Is our current infrastructure well-suited for plant-based diet of majority of population?

I am particulary interested in changes that would be required to our distribution, food production and the process of selling food, but also in other challenges this would pose, like avoiding vitamin B12 or D deficiency in general population.

1 Answer 1


Food production will have to gradually move from animal staple foods like corn and soy to a variety of fruits, vegetables, legumes and grains to feed humans a diversified diet. This will be gradual as we stop breeding so many animals and start using the fields for human feed instead of animal feed. Furthermore, it is expected that the actively farmed area will go down 2 to 7 times or so and either reclaimed by forest or left to rest and recover some top soil. More forest means better local climate (big forests create their own micro-climate) as well as global climate. More rested land and healthy top soil means better yields and less need to fertilizers, which means less water pollution.

Regarding distribution because meat is more densely packed in caloric terms it may seem that we spend more in carrying around water-filled vegetables. However, a switch to vegan means we can reclaim our cities landscapes and buy more from local and regional grown vegetables. Also, if not eating grass, animals will be given feed that had to be transported to the animal farm somehow. Even if the food source is close to the animal farm, there is still some distribution distance added to the delivery of the meat itself. All in all, there is great potential for a simplification of the distribution network if more people can grow/buy their food close to home.

I don't see much difference in how the food will be sold, since as of today there are already many fresh traditional markets that deal almost exclusively with vegetables and fruits.

Vitamins supplements will continue to raise in popularity. People will buy more fortified products like milks and breakfast cereals. I currently get my B12 from toothpaste which is apparently an efficient was to get it absorbed by the tongue (citation needed). Reminds me how some countries fixed some nutrient deficiency issues by regulating its addition to consumer products (like to prevent tooth decay and iodine deficiency). Encouraging the addition of B12 to toothpaste might be a solution, since many people have B12 deficiency despite eating meat due to absorption problems.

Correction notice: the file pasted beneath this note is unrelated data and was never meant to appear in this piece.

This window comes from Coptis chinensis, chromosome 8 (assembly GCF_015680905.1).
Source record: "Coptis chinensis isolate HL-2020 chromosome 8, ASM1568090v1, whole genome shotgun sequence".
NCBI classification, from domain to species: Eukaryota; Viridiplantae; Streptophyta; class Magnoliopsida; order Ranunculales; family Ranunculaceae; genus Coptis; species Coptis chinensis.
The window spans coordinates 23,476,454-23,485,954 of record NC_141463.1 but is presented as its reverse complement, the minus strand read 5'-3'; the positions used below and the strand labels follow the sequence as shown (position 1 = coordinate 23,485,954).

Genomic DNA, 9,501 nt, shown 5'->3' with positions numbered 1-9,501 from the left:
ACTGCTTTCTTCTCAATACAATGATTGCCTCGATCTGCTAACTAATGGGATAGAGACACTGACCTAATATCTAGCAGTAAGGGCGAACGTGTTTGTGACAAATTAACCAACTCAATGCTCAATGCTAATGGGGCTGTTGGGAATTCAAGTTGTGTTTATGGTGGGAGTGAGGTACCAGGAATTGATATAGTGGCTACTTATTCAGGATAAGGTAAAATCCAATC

Disclaimer: I'm sorry if my answer sounds a bit too utopic but a gradual change to vegan lifestyles opens door to this possibility. If we walk thought that door or not is another subject. Industrial farming will still be cheaper and some people will prefer to buy the cheapest crap than the locally produced food stuff.

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    "meat is more densely packed in caloric terms" Do you have a source for this? On a cursory look, soy has nearly twice the caloric content of beef. Same with oats, wheat and other grains. Nuts seem to have well over double the calories of beef. Like I said, I've only had a quick look - would be good if you could support that claim :)
    – user116
    Feb 2, 2017 at 13:36
  • Can you clarify "better (...) global climate"? Do you mean it will counteract anthropogenic global warming? That depends where the reforestation occurs; in cold climates, forests make the land darker, absorb more sunlight than non-forests, and therefore make it warmer. Is is theorised that early human hunting of the big grazers in Siberia turned steppe into dense forest and heated the planet.
    – gerrit
    Feb 2, 2017 at 14:24
  • Might make the land warmer, but i guess it's a question os f global warming vs climate change. Warming might not be bad. Forests capture CO2 as they grow (their wood is made of the stuff) which helps undoing some of our gas emissions. Also, i don't think that very cold places suffer as much farming-caused deforestation as, say, Amazon.
    – ecc
    Feb 2, 2017 at 15:24

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